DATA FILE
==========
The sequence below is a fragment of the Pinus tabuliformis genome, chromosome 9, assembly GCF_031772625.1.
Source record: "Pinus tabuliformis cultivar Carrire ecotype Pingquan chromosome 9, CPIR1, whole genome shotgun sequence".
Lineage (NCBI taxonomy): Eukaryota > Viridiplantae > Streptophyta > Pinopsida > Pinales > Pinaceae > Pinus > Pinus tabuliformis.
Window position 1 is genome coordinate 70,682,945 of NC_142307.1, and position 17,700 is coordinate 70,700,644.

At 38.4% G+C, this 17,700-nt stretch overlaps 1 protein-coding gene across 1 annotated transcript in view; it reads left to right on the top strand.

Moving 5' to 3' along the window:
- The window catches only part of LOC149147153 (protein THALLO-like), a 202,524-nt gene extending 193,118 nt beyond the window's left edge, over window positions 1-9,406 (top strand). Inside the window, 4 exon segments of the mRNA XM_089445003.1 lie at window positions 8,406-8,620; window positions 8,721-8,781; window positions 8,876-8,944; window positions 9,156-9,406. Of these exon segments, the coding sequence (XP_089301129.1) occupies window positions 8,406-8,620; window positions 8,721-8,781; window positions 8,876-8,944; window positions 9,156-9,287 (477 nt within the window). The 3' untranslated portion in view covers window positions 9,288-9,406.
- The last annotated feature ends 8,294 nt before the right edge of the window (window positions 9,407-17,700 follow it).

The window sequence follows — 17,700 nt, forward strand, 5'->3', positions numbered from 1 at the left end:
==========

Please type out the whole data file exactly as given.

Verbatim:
The sequence below is a fragment of the Pinus tabuliformis genome, chromosome 9, assembly GCF_031772625.1.
Source record: "Pinus tabuliformis cultivar Carrire ecotype Pingquan chromosome 9, CPIR1, whole genome shotgun sequence".
Lineage (NCBI taxonomy): Eukaryota > Viridiplantae > Streptophyta > Pinopsida > Pinales > Pinaceae > Pinus > Pinus tabuliformis.
Window position 1 is genome coordinate 70,682,945 of NC_142307.1, and position 17,700 is coordinate 70,700,644.

At 38.4% G+C, this 17,700-nt stretch overlaps 1 protein-coding gene across 1 annotated transcript in view; it reads left to right on the top strand.

Moving 5' to 3' along the window:
- The window catches only part of LOC149147153 (protein THALLO-like), a 202,524-nt gene extending 193,118 nt beyond the window's left edge, over window positions 1-9,406 (top strand). Inside the window, 4 exon segments of the mRNA XM_089445003.1 lie at window positions 8,406-8,620; window positions 8,721-8,781; window positions 8,876-8,944; window positions 9,156-9,406. Of these exon segments, the coding sequence (XP_089301129.1) occupies window positions 8,406-8,620; window positions 8,721-8,781; window positions 8,876-8,944; window positions 9,156-9,287 (477 nt within the window). The 3' untranslated portion in view covers window positions 9,288-9,406.
- The last annotated feature ends 8,294 nt before the right edge of the window (window positions 9,407-17,700 follow it).

The window sequence follows — 17,700 nt, forward strand, 5'->3', positions numbered from 1 at the left end: